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NJ Partnering Cops, Mental Health Workers Cut Uses Of Force, Arrests

Documents from the New Jersey Attorney General’s Office show that a program pairing police and mental health professionals to respond to crisis calls resulted in minimal use of force and arrests in two New Jersey counties. The documents were released after the office fought the New Jersey Monitor and The Record of Bergen County in court for nine months to shield them from public view. The program, Arrive Together, which stands for Alternative Responses to Reduce Instances of Violence and Escalation — partners a community-based mental health counselor or screener with a plainclothes police officer in an unmarked car during some mental or behavioral health calls, the New Jersey Monitor reports. People in mental crisis or with untreated serious mental illness are likelier to be killed by police, with experts estimating at least a quarter of fatal police encounters involve people with mental illness. The Arrive Together program is intended to defuse such encounters, keep people out of the criminal justice system, and connect them with community services.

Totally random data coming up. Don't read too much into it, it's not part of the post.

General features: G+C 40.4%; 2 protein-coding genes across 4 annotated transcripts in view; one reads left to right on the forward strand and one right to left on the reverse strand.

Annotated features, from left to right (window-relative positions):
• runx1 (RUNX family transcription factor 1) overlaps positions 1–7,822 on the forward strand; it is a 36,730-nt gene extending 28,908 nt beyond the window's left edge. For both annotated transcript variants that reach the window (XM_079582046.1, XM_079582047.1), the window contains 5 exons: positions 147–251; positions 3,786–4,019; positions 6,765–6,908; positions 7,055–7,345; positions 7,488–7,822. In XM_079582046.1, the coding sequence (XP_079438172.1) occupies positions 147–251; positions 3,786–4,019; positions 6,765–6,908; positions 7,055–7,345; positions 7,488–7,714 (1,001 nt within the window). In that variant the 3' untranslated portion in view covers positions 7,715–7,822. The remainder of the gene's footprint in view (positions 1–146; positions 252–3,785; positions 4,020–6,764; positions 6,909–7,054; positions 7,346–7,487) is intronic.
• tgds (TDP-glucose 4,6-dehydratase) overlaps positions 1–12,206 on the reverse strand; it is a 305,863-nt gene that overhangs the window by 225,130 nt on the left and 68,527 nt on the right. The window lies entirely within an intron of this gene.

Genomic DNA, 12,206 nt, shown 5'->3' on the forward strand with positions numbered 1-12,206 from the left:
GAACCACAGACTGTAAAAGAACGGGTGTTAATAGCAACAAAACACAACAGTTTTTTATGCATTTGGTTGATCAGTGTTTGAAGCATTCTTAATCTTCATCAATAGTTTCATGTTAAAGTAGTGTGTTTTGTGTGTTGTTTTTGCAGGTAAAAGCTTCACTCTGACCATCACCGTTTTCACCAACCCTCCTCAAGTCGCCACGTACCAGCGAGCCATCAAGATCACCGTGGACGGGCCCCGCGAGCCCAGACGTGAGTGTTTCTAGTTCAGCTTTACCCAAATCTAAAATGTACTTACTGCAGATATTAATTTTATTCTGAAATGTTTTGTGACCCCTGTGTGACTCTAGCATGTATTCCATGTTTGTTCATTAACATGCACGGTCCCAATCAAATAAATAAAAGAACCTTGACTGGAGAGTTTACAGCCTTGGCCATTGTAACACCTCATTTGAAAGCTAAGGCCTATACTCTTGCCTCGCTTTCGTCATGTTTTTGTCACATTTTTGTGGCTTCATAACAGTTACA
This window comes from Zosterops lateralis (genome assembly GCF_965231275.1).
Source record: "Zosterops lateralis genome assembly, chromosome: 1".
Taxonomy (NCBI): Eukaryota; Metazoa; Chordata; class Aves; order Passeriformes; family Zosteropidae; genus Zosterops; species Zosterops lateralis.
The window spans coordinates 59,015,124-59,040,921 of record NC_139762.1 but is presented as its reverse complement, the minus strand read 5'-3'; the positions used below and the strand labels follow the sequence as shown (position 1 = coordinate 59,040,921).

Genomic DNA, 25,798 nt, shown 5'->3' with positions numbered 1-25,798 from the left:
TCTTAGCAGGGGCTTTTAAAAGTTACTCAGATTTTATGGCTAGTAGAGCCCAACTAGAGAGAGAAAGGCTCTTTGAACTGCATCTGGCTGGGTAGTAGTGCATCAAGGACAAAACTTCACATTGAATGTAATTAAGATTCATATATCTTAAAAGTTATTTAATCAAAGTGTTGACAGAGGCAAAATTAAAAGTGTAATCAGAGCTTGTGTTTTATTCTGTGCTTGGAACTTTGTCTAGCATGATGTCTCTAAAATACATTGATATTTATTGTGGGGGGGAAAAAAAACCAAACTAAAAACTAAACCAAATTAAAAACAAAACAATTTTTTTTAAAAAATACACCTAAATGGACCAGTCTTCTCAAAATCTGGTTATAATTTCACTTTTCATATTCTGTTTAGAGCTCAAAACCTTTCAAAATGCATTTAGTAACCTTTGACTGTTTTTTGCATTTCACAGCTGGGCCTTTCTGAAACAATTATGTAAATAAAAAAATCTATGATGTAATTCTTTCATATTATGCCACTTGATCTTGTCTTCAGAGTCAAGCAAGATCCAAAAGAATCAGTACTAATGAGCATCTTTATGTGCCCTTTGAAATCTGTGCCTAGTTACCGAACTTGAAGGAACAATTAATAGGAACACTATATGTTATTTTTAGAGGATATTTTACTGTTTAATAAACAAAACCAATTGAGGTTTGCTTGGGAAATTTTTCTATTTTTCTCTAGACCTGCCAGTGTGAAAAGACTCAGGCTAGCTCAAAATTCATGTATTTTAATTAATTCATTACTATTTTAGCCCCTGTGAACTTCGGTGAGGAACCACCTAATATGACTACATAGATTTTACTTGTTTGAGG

Gov. Phil Murphy has announced that he aims to spend another $9.5 million next year — nearly twice what’s now budgeted — to implement the program in more municipalities and expand the hours the teams operate. Crisis-response teams have reported more than 2,100 interactions since the program launched, according to a budget summary. The Brookings Institution, where Attorney General Matt Platkin worked as a policy adviser, examined the program and issued a laudatory report last year. Researchers analyzed 342 calls in Cumberland and Union counties between the program’s launch and mid-January 2023 and concluded the program “shows much promise and should be expanded and examined across the country.” Platkin’s office denied the New Jersey Monitor’s requests for the records Brookings based its study on, but a judge ruled they must be released, allowing redactions to protect the privacy of people the program has served.


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